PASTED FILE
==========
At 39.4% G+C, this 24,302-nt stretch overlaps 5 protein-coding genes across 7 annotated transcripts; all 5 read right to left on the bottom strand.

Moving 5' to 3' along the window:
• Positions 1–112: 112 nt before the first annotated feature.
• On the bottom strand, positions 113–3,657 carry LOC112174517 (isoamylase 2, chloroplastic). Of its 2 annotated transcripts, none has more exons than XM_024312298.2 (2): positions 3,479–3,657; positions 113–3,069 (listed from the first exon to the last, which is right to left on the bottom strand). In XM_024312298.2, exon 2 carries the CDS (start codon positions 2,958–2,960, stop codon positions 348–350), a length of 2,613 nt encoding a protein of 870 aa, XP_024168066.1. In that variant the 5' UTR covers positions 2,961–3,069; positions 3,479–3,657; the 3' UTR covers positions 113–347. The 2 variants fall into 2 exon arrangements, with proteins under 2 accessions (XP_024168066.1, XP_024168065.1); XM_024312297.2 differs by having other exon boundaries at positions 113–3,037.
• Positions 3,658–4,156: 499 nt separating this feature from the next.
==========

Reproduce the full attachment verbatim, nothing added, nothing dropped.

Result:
At 39.4% G+C, this 24,302-nt stretch overlaps 5 protein-coding genes across 7 annotated transcripts; all 5 read right to left on the bottom strand.

Moving 5' to 3' along the window:
• Positions 1–112: 112 nt before the first annotated feature.
• On the bottom strand, positions 113–3,657 carry LOC112174517 (isoamylase 2, chloroplastic). Of its 2 annotated transcripts, none has more exons than XM_024312298.2 (2): positions 3,479–3,657; positions 113–3,069 (listed from the first exon to the last, which is right to left on the bottom strand). In XM_024312298.2, exon 2 carries the CDS (start codon positions 2,958–2,960, stop codon positions 348–350), a length of 2,613 nt encoding a protein of 870 aa, XP_024168066.1. In that variant the 5' UTR covers positions 2,961–3,069; positions 3,479–3,657; the 3' UTR covers positions 113–347. The 2 variants fall into 2 exon arrangements, with proteins under 2 accessions (XP_024168066.1, XP_024168065.1); XM_024312297.2 differs by having other exon boundaries at positions 113–3,037.
• Positions 3,658–4,156: 499 nt separating this feature from the next.